How Supplied/Storage and Handling

The 250 mg tablets of Tykerb are oval, biconvex, orange, and film-coated with GS XJG debossed on one side and are available in:

Bottles of 150 tablets: NDC 0173-0752-00

Store at 25°C (77°F); excursions permitted to 15° to 30°C (59° to 86°F) [see USP Controlled Room Temperature].

Patient Counseling Information

See FDA-approved patient labeling (Patient Information).

Information for Patients

Patients should be informed of the following:

Tykerb has been reported to decrease left ventricular ejection fraction which may result in shortness of breath, palpitations, and/or fatigue. Patients should inform their physician if they develop these symptoms while taking Tykerb.
Tykerb often causes diarrhea which may be severe in some cases. Patients should be told how to manage and/or prevent diarrhea and to inform their physician immediately if there is any change in bowel patterns or severe diarrhea occurs during treatment with Tykerb.
Tykerb may interact with many drugs; therefore, patients should be advised to report to their healthcare provider the use of any other prescription or nonprescription medication or herbal products.
Tykerb may interact with grapefruit. Patients should not take Tykerb with grapefruit products.
Tykerb should be taken at least one hour before or one hour after a meal, in contrast to capecitabine which should be taken with food or within 30 minutes after food.
The dose of Tykerb should be taken once daily. Dividing the daily dose is not recommended.

Tykerb is a registered trademark of the GlaxoSmithKline group of companies.

GlaxoSmithKline

Research Triangle Park, NC 27709

©2013, GlaxoSmithKline group of companies. All rights reserved.

TKB:13PI

PHARMACIST - DETACH HERE AND GIVE INSTRUCTIONS TO PATIENT

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PATIENT INFORMATION

Tykerb® (TIE-curb)

(lapatinib)

tablets

Read this leaflet before you start taking Tykerb and each time you get a refill. There may be new information. This information does not take the place of talking with your doctor about your medical condition or treatment.

What is Tykerb?

Tykerb is used with the medicine capecitabine for the treatment of people with advanced or metastatic breast cancer that is HER2-positive (tumors that produce large amounts of a protein called human epidermal growth factor receptor-2), and who have already had certain other breast cancer treatments.

Tykerb is also used with a type of medicine called letrozole for the treatment of postmenopausal women with hormone receptor-positive, HER2-positive metastatic breast cancer for whom hormonal therapy is indicated.

It is not known if Tykerb is safe and effective in children.

Who should not take Tykerb?

Do not take Tykerb if you are allergic to any of the ingredients in Tykerb. See the end of this leaflet for a complete list of ingredients in Tykerb.

What should I tell my doctor before taking Tykerb?

Before you take Tykerb, tell your doctor if you:

have heart problems.
have liver problems. You may need a lower dose of Tykerb.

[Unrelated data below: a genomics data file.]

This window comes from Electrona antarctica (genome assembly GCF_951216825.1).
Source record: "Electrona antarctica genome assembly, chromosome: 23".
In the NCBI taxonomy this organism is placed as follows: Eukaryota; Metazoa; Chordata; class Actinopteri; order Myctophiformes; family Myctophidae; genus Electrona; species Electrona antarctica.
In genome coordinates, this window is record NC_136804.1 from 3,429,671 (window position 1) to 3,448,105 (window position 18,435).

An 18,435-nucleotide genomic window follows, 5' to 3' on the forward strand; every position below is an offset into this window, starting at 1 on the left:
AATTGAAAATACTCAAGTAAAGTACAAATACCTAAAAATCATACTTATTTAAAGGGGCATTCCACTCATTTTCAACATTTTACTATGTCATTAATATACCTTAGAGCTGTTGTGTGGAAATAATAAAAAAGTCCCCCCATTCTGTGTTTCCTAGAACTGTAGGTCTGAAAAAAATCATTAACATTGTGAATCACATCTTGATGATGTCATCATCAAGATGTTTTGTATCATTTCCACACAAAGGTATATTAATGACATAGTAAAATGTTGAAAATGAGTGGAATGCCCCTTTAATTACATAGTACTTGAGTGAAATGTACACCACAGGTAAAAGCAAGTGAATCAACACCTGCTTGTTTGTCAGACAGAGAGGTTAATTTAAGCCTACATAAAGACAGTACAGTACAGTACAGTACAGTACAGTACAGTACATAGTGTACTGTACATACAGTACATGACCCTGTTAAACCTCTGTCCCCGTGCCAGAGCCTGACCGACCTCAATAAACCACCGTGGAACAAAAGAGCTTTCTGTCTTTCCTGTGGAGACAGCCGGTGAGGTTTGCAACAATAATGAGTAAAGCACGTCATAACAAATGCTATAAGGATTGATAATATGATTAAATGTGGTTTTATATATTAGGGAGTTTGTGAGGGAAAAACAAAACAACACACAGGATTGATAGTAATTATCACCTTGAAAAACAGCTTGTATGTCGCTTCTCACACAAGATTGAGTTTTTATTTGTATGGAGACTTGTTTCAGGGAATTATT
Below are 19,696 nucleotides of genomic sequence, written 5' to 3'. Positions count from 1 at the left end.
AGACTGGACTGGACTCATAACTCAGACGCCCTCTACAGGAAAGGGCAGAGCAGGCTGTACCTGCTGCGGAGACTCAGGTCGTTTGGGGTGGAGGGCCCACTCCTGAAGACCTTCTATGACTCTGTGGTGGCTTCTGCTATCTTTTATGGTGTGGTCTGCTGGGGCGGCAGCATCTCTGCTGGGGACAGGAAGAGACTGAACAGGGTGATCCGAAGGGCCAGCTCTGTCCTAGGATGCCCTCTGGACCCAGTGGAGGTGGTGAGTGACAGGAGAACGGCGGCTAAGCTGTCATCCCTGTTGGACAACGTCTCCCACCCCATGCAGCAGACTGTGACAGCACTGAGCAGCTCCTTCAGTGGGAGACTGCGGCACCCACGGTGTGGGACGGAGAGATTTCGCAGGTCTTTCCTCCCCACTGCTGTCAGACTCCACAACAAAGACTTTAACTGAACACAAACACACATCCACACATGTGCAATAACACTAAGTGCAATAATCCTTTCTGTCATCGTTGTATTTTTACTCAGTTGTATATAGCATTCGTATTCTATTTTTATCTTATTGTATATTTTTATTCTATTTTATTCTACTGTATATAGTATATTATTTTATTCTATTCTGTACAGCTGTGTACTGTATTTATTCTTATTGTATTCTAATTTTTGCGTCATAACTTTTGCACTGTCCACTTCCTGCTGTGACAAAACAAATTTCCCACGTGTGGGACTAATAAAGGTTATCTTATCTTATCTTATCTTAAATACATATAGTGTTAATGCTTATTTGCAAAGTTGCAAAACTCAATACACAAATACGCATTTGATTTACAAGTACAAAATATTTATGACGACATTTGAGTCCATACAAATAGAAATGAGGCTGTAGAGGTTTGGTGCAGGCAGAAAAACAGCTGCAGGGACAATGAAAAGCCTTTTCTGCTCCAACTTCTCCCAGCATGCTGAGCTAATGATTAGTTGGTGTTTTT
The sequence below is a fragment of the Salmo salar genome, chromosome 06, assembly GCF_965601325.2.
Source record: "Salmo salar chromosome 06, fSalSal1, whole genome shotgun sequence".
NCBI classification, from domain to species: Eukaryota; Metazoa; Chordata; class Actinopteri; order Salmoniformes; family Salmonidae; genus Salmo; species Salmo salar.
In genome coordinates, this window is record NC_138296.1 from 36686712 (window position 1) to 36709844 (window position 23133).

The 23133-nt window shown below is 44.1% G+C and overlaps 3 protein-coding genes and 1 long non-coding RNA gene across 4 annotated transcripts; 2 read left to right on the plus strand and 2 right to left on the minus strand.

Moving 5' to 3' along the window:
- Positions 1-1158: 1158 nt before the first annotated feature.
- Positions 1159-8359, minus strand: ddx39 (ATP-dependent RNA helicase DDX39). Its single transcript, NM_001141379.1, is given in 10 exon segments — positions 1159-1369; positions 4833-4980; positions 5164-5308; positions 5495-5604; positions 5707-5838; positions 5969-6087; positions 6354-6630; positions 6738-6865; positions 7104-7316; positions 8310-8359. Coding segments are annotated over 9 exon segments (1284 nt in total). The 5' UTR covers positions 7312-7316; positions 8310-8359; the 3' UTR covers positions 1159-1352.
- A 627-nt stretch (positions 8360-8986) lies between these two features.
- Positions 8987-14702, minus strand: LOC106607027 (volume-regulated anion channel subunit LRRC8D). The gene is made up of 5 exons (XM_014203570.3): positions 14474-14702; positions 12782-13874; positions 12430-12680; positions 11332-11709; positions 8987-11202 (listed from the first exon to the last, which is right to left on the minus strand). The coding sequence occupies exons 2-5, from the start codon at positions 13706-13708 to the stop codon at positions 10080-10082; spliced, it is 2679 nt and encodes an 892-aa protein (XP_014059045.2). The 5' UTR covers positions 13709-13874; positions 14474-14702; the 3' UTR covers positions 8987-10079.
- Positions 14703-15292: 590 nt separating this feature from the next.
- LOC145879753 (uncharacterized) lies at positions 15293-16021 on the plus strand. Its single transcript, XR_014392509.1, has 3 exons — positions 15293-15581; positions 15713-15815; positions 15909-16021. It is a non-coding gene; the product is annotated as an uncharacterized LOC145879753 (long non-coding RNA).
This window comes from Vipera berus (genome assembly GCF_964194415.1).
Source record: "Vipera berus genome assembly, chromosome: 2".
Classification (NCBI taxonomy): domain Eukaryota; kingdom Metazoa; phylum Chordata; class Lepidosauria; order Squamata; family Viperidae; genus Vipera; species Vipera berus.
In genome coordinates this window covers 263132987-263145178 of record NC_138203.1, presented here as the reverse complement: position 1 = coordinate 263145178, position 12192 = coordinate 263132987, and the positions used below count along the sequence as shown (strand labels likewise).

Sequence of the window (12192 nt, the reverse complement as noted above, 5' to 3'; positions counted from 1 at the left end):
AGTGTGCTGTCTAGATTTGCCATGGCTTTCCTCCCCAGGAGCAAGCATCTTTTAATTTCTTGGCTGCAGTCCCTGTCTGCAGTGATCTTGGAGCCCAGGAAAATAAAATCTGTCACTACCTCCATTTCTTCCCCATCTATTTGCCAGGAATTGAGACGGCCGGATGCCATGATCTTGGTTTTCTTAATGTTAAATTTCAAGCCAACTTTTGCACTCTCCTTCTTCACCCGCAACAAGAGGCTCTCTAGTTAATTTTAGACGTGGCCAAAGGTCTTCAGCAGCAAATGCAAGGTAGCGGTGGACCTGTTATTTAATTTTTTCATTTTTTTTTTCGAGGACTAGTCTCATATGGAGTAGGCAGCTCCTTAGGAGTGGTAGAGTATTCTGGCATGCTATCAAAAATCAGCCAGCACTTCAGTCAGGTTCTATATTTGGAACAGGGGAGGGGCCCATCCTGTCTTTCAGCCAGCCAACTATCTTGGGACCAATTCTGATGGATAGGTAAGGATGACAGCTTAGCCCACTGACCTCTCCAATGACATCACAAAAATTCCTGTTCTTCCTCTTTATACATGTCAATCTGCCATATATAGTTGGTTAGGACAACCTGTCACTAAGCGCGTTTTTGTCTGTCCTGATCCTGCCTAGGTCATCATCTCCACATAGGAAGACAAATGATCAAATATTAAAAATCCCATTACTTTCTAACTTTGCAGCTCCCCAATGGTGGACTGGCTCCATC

have any other medical conditions.
are pregnant or plan to become pregnant. Tykerb can harm your unborn baby. You should not become pregnant while taking Tykerb. Tell your doctor right away if you become pregnant during treatment with Tykerb.
are breastfeeding or plan to breastfeed. It is not known if Tykerb passes into your breast milk. You and your doctor should decide if you will take Tykerb or breastfeed. You should not do both.

Tell your doctor about all the medicines you take, including prescription and over-the-counter medicines, vitamins, and herbal supplements. Tykerb may affect the way other medicines work, and other medicines may affect the way Tykerb works.

Especially tell your doctor if you take:

antibiotics and anti-fungal medicines (used to treat infections)
HIV medicines
medicines used to treat seizures
medicines used to treat heart problems or high blood pressure
antidepressants
medicines that reduce stomach acid (antacids)
St. John’s wort

Know the medicines you take. Keep a list of your medicines with you to show your doctor and pharmacist when you get a new medicine. Do not take other medicines during treatment with Tykerb without first talking with your doctor.

How should I take Tykerb?

Take Tykerb exactly as your doctor tells you to take it. Your doctor may change your dose of Tykerb if needed.
For people with advanced or metastatic breast cancer, Tykerb and capecitabine are taken in 21-day cycles. The usual dose of Tykerb is 1,250 mg (5 tablets) taken by mouth all at once, one time a day on days 1 to 21.
Your doctor will tell you the dose of capecitabine you should take and when you should take it.
Take capecitabine with food or within 30 minutes after food.
For people with hormone receptor-positive, HER2-positive breast cancer, Tykerb and letrozole are taken every day. The usual dose of Tykerb is 1,500 mg (6 tablets) taken by mouth all at once, one time a day. Your doctor will tell you the dose of letrozole you should take and when you should take it.
Tykerb should be taken at least 1 hour before, or at least 1 hour after a meal.
Do not eat or drink grapefruit products during treatment with Tykerb.
If you miss a dose of Tykerb, take your next dose at your regular time the next day.